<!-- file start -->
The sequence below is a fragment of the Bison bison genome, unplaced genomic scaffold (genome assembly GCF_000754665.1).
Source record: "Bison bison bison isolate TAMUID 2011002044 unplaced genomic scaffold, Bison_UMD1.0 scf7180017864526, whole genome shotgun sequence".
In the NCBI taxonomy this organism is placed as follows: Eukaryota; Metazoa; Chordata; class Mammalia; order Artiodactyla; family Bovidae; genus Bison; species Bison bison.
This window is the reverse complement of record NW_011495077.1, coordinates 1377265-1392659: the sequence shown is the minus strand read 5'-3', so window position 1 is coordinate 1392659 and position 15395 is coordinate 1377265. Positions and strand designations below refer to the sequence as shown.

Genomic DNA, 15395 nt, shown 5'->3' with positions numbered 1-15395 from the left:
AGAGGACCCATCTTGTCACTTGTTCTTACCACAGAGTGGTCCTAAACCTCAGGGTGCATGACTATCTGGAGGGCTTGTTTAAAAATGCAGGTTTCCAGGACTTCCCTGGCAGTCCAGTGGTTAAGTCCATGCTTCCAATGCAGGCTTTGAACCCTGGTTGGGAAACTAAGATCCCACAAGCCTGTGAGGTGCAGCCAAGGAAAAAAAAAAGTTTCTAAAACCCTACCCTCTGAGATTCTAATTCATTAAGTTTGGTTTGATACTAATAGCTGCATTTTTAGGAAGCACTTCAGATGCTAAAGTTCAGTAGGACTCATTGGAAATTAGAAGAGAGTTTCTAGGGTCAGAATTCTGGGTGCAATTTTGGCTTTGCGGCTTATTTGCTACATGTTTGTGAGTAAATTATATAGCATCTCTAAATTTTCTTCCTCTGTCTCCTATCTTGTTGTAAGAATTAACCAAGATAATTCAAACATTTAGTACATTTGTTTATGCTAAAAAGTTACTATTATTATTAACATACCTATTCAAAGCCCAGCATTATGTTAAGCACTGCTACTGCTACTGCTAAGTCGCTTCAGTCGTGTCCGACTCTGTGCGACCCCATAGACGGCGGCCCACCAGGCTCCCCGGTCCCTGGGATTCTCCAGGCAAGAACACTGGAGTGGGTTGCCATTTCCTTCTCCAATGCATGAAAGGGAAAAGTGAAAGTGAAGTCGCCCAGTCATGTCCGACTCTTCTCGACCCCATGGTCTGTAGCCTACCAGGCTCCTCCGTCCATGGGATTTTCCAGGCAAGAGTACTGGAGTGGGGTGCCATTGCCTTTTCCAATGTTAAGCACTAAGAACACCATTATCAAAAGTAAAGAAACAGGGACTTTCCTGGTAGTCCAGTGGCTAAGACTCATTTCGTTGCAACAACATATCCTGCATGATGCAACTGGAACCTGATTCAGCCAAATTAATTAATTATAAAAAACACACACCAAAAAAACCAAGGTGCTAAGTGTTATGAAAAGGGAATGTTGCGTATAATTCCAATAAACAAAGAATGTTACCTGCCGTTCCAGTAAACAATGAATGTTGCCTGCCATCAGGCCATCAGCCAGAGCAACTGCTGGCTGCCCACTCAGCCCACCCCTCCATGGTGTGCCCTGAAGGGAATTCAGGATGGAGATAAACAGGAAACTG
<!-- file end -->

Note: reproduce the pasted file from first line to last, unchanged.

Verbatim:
The sequence below is a fragment of the Bison bison genome, unplaced genomic scaffold (genome assembly GCF_000754665.1).
Source record: "Bison bison bison isolate TAMUID 2011002044 unplaced genomic scaffold, Bison_UMD1.0 scf7180017864526, whole genome shotgun sequence".
In the NCBI taxonomy this organism is placed as follows: Eukaryota; Metazoa; Chordata; class Mammalia; order Artiodactyla; family Bovidae; genus Bison; species Bison bison.
This window is the reverse complement of record NW_011495077.1, coordinates 1377265-1392659: the sequence shown is the minus strand read 5'-3', so window position 1 is coordinate 1392659 and position 15395 is coordinate 1377265. Positions and strand designations below refer to the sequence as shown.

Genomic DNA, 15395 nt, shown 5'->3' with positions numbered 1-15395 from the left:
AGAGGACCCATCTTGTCACTTGTTCTTACCACAGAGTGGTCCTAAACCTCAGGGTGCATGACTATCTGGAGGGCTTGTTTAAAAATGCAGGTTTCCAGGACTTCCCTGGCAGTCCAGTGGTTAAGTCCATGCTTCCAATGCAGGCTTTGAACCCTGGTTGGGAAACTAAGATCCCACAAGCCTGTGAGGTGCAGCCAAGGAAAAAAAAAAGTTTCTAAAACCCTACCCTCTGAGATTCTAATTCATTAAGTTTGGTTTGATACTAATAGCTGCATTTTTAGGAAGCACTTCAGATGCTAAAGTTCAGTAGGACTCATTGGAAATTAGAAGAGAGTTTCTAGGGTCAGAATTCTGGGTGCAATTTTGGCTTTGCGGCTTATTTGCTACATGTTTGTGAGTAAATTATATAGCATCTCTAAATTTTCTTCCTCTGTCTCCTATCTTGTTGTAAGAATTAACCAAGATAATTCAAACATTTAGTACATTTGTTTATGCTAAAAAGTTACTATTATTATTAACATACCTATTCAAAGCCCAGCATTATGTTAAGCACTGCTACTGCTACTGCTAAGTCGCTTCAGTCGTGTCCGACTCTGTGCGACCCCATAGACGGCGGCCCACCAGGCTCCCCGGTCCCTGGGATTCTCCAGGCAAGAACACTGGAGTGGGTTGCCATTTCCTTCTCCAATGCATGAAAGGGAAAAGTGAAAGTGAAGTCGCCCAGTCATGTCCGACTCTTCTCGACCCCATGGTCTGTAGCCTACCAGGCTCCTCCGTCCATGGGATTTTCCAGGCAAGAGTACTGGAGTGGGGTGCCATTGCCTTTTCCAATGTTAAGCACTAAGAACACCATTATCAAAAGTAAAGAAACAGGGACTTTCCTGGTAGTCCAGTGGCTAAGACTCATTTCGTTGCAACAACATATCCTGCATGATGCAACTGGAACCTGATTCAGCCAAATTAATTAATTATAAAAAACACACACCAAAAAAACCAAGGTGCTAAGTGTTATGAAAAGGGAATGTTGCGTATAATTCCAATAAACAAAGAATGTTACCTGCCGTTCCAGTAAACAATGAATGTTGCCTGCCATCAGGCCATCAGCCAGAGCAACTGCTGGCTGCCCACTCAGCCCACCCCTCCATGGTGTGCCCTGAAGGGAATTCAGGATGGAGATAAACAGGAAACTG